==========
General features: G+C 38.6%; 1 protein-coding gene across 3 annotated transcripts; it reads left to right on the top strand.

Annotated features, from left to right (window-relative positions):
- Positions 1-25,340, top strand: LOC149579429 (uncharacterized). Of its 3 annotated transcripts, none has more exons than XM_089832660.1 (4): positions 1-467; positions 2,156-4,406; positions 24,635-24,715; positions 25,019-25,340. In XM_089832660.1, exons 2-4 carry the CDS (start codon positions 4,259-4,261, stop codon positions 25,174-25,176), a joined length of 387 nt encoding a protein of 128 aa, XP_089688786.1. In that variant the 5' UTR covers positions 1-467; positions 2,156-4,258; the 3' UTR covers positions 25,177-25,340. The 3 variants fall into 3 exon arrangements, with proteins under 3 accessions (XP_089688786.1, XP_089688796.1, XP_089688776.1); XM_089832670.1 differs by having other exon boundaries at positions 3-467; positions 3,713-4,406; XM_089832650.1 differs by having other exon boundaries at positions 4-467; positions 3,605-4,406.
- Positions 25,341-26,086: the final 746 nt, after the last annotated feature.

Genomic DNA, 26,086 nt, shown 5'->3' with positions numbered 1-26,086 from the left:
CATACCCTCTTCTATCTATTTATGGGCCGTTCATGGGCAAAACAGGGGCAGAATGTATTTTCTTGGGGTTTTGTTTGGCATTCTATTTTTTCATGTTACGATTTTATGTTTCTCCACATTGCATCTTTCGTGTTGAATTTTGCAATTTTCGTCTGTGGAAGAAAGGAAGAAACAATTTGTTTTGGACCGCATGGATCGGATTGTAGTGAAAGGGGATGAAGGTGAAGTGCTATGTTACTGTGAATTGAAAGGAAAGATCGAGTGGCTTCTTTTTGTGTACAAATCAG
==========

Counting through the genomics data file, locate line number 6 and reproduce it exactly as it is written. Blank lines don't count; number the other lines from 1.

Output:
CATACCCTCTTCTATCTATTTATGGGCCGTTCATGGGCAAAACAGGGGCAGAATGTATTTTCTTGGGGTTTTGTTTGGCATTCTATTTTTTCATGTTACGATTTTATGTTTCTCCACATTGCATCTTTCGTGTTGAATTTTGCAATTTTCGTCTGTGGAAGAAAGGAAGAAACAATTTGTTTTGGACCGCATGGATCGGATTGTAGTGAAAGGGGATGAAGGTGAAGTGCTATGTTACTGTGAATTGAAAGGAAAGATCGAGTGGCTTCTTTTTGTGTACAAATCAG